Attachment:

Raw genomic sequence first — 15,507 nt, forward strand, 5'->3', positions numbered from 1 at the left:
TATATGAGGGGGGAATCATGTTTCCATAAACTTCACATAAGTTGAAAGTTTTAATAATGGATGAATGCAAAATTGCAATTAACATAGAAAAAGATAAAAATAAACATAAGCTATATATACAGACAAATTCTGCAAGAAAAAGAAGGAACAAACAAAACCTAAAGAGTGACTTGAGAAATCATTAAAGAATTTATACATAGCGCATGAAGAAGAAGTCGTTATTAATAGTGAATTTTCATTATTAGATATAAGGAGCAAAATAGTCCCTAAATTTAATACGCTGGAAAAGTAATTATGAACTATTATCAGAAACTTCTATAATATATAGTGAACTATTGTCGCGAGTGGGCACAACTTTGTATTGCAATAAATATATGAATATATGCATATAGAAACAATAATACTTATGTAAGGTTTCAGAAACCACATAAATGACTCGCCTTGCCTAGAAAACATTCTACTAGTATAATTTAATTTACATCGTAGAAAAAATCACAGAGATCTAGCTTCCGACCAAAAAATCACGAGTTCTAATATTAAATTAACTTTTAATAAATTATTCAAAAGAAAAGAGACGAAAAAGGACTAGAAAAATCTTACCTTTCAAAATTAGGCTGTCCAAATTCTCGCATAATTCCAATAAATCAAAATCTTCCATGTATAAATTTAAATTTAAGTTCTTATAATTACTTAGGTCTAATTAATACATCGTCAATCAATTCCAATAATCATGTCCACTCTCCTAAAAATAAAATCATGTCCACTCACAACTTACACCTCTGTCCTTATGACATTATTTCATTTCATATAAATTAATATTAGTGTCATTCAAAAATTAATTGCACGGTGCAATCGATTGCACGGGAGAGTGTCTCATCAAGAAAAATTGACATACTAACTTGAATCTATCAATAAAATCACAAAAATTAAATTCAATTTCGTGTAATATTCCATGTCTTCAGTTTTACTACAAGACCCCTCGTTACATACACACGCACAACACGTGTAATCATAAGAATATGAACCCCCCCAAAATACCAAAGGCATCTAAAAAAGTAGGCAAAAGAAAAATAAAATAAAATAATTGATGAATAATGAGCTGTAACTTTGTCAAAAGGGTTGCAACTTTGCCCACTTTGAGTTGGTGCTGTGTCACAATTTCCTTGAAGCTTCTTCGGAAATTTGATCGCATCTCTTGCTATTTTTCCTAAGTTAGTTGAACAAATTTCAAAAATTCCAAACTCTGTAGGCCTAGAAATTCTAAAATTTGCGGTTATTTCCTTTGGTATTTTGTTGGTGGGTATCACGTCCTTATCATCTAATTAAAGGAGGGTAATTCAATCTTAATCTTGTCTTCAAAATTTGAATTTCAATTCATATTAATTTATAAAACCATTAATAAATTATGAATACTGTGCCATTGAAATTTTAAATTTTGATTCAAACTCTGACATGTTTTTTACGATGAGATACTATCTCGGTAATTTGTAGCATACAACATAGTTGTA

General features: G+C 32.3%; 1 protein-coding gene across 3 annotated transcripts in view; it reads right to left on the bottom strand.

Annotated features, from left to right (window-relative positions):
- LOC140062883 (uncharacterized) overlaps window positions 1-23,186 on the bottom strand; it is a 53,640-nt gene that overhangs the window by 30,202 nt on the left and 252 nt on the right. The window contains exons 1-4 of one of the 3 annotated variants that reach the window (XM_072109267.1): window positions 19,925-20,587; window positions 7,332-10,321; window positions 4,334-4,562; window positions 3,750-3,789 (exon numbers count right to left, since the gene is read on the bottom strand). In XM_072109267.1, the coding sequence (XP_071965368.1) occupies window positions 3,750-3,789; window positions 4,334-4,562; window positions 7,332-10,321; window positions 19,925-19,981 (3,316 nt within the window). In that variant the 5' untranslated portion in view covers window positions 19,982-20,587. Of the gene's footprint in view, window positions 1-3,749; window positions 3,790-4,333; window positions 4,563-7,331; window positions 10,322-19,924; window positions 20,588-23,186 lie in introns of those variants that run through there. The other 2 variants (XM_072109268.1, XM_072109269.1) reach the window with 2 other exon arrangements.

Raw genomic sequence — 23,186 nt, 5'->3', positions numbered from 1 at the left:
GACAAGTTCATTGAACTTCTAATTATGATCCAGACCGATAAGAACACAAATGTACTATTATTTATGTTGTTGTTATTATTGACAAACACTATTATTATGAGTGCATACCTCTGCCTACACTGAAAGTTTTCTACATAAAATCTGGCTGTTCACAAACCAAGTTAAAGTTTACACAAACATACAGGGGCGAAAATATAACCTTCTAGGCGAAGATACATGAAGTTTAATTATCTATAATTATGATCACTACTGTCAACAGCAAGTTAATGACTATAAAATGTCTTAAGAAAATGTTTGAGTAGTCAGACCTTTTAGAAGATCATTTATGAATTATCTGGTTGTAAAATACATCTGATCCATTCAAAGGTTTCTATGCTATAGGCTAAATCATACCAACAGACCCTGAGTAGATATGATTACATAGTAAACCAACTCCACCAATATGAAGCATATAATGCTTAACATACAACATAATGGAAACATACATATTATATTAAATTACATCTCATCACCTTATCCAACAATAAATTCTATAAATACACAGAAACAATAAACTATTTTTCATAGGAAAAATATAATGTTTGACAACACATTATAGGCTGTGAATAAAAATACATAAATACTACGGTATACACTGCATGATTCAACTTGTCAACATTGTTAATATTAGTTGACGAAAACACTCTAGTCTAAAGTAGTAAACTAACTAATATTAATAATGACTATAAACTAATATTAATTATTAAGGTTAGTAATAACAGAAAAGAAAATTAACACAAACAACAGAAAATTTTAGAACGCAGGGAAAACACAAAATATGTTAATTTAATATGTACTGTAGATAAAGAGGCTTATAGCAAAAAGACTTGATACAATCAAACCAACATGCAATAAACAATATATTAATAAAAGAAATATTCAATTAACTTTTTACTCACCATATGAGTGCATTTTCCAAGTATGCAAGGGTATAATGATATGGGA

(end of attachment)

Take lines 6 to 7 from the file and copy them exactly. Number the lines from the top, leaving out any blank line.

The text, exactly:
Raw genomic sequence — 23,186 nt, 5'->3', positions numbered from 1 at the left:
GACAAGTTCATTGAACTTCTAATTATGATCCAGACCGATAAGAACACAAATGTACTATTATTTATGTTGTTGTTATTATTGACAAACACTATTATTATGAGTGCATACCTCTGCCTACACTGAAAGTTTTCTACATAAAATCTGGCTGTTCACAAACCAAGTTAAAGTTTACACAAACATACAGGGGCGAAAATATAACCTTCTAGGCGAAGATACATGAAGTTTAATTATCTATAATTATGATCACTACTGTCAACAGCAAGTTAATGACTATAAAATGTCTTAAGAAAATGTTTGAGTAGTCAGACCTTTTAGAAGATCATTTATGAATTATCTGGTTGTAAAATACATCTGATCCATTCAAAGGTTTCTATGCTATAGGCTAAATCATACCAACAGACCCTGAGTAGATATGATTACATAGTAAACCAACTCCACCAATATGAAGCATATAATGCTTAACATACAACATAATGGAAACATACATATTATATTAAATTACATCTCATCACCTTATCCAACAATAAATTCTATAAATACACAGAAACAATAAACTATTTTTCATAGGAAAAATATAATGTTTGACAACACATTATAGGCTGTGAATAAAAATACATAAATACTACGGTATACACTGCATGATTCAACTTGTCAACATTGTTAATATTAGTTGACGAAAACACTCTAGTCTAAAGTAGTAAACTAACTAATATTAATAATGACTATAAACTAATATTAATTATTAAGGTTAGTAATAACAGAAAAGAAAATTAACACAAACAACAGAAAATTTTAGAACGCAGGGAAAACACAAAATATGTTAATTTAATATGTACTGTAGATAAAGAGGCTTATAGCAAAAAGACTTGATACAATCAAACCAACATGCAATAAACAATATATTAATAAAAGAAATATTCAATTAACTTTTTACTCACCATATGAGTGCATTTTCCAAGTATGCAAGGGTATAATGATATGGGA